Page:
Don’t Wait around for the Bread to Rise: Reflections on Passover, Palm Sunday, and Staying Put.

white and black english bulldog stands in front of crackers on bowl at daytime
Photo by on

I recently heard a Jewish guy talking about Passover. He said something like, “part of the reason we celebrate passover every year is to remind us that when it’s time to go, you don’t wait around for the bread to rise” (the passover ceremony involves eating ‘unleavened’ bread). When God calls you to move, you don’t hesitate over secondary priorities that delay obedience.

At the playground a while back, when parks were open, my daughter asked, “why is that man counting at his child?” my response: “Because he doesn’t want to discipline him.”

This is part of the reason we’ve tried to teach our children to be quick to obey. Not so that our lives are easier (though that is often a positive byproduct). Much more important is that they learn the same principle as the Jews at Passover: Obey God when he speaks. How else does one learn about benevolent authority in life? School? Not my teachers. Government? Yeah right. Church? Maybe, though there can be weird definitions of authority in some churches. The same can be said of many homes, but when a loving family is striving to honor God in all that they do, the children get a picture, though imperfect (or, ‘dimly’) of what a loving heavenly Father is like. And He can be trusted completely in every way.

Around the same time as Passover is Palm Sunday. On the original Palm Sunday, many people were celebrating Jesus’s entry into Jerusalem. They were singing his praises. That’s great. Except just a few days later they hated Him. They wanted Him dead. They went from high-fiving his dunks to demanding a trade. Oh, and for metal spikes to be hammered through his flesh. Easy to call them fickle, but the most troubling part of this is a gnawing sense in the caverns of my mind that I might have done the same had I been there. I keep pushing that feeling down with an incredulous “Pshaw. Not me.” But it keeps popping back up like a beach ball in the pool. Why is it that we love to vilify public figures? Imagine if you were on the flip side. It would be pretty disturbing to find out via twitter that someone hated your guts because of your views on zoning. Someone you’ve never met. Jesus never even talked about zoning laws and they literally killed Him. My point is that I’m quick to be angry toward people I barely know for insignificant reasons. But is it really worth it?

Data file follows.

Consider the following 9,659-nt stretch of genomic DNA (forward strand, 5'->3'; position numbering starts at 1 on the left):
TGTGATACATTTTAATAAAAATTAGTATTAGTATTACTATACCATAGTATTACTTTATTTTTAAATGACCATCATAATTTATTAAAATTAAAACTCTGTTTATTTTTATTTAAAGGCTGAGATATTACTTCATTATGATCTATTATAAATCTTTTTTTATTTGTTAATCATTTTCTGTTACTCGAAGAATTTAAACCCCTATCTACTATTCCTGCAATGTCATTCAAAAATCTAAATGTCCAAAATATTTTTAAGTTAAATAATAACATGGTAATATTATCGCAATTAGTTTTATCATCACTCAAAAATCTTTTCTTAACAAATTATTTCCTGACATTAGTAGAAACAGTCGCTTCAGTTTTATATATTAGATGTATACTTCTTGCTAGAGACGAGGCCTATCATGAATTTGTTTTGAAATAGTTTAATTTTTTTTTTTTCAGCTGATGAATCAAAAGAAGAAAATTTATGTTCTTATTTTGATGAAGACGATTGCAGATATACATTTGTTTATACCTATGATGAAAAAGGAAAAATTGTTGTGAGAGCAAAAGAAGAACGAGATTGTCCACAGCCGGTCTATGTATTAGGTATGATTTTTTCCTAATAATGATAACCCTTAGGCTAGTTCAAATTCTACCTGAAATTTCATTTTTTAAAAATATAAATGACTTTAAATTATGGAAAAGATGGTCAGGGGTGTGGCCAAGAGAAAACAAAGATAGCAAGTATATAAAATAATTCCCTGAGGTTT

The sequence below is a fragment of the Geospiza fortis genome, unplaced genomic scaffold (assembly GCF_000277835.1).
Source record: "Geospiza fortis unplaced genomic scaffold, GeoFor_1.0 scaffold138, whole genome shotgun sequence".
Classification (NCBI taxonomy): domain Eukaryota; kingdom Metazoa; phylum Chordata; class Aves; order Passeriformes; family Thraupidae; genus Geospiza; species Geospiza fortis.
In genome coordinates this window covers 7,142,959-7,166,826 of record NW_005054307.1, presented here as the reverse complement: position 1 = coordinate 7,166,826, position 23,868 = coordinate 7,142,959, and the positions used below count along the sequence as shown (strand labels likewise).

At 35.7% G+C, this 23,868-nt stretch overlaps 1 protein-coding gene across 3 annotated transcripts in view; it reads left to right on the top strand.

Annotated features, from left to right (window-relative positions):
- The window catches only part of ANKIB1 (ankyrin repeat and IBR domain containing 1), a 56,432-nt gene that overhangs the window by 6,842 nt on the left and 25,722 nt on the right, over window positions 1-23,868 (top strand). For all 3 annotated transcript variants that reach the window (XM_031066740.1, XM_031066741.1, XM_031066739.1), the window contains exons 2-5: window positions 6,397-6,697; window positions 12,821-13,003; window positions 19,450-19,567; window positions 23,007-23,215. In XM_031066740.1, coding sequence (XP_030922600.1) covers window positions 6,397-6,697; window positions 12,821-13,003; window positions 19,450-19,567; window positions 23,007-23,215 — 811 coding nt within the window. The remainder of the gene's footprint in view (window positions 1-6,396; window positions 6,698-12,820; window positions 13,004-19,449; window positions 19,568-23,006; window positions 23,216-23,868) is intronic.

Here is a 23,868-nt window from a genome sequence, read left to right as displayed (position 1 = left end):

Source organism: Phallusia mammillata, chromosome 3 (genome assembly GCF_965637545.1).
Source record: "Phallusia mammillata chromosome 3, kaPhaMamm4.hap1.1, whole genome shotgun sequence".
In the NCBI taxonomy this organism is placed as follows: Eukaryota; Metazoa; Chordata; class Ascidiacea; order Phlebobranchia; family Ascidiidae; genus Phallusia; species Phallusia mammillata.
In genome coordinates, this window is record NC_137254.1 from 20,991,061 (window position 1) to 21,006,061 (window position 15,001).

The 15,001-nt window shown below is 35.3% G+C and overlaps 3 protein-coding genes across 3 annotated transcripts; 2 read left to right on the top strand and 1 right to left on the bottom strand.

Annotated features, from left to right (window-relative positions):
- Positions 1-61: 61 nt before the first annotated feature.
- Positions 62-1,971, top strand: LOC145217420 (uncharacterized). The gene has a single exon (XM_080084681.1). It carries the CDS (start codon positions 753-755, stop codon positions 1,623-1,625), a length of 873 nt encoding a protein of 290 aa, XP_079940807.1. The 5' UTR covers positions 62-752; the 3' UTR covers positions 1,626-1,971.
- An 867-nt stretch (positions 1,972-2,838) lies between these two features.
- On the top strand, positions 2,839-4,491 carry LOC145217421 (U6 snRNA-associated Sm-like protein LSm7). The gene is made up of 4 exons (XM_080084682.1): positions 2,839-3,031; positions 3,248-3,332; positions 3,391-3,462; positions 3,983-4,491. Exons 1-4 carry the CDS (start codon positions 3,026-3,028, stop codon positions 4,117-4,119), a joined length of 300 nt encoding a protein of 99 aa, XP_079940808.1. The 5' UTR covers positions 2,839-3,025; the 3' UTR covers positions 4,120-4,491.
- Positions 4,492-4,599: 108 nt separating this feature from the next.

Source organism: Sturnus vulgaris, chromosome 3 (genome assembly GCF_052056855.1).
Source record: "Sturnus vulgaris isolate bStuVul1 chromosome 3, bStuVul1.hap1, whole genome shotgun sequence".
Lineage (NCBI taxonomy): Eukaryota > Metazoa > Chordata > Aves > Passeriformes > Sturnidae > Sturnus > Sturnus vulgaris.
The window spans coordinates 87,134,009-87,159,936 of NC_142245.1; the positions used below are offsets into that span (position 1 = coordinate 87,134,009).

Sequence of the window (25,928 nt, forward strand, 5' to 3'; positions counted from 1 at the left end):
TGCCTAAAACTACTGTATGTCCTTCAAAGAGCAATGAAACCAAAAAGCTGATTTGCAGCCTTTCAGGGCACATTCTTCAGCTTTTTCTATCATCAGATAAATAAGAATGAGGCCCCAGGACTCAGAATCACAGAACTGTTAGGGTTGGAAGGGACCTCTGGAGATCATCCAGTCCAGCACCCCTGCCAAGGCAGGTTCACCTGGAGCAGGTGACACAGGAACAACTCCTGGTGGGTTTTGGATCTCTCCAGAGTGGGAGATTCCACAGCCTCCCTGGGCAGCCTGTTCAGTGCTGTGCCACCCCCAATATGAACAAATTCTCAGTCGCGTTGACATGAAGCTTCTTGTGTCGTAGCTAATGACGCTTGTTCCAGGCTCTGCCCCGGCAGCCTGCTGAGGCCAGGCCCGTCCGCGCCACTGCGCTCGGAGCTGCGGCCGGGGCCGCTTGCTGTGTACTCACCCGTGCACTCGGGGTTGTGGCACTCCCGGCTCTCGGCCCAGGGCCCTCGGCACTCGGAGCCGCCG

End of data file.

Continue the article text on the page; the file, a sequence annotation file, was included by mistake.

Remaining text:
Last reflection: I had a conversation with a good friend the other day about the quarantine culture and staying put. He says he thinks this is a corrective gift from God for us all to learn how to be comfortable being around our own family again. It really is crazy to see how little tolerance families tend to have with one another. We’ve trained ourselves to be busy and on the go all the time. Partly to avoid ourselves, and partly to avoid our own family. Many parents have built their entire lives around avoiding their kids. Yes people are out walking more in the neighborhood, but they still struggle to tolerate one another. Mom and Dad walk with phone in palm, face pointed down, while little Johnny drives along in his mini-SUV. We have no idea how to be human. The plains Indians spent months sitting in a tipi buried in snow. They couldn’t read, write or even update their apps. They may have played some kind of games, told stories, smoked a pipe, but mostly they just sat and waited for the temperature to rise to a balmy zero. I pray this season teaches us to not simply tolerate one another, but to re-learn how to delight in one another. Re-learn how to choose time together with no agenda over agenda driven hurry.


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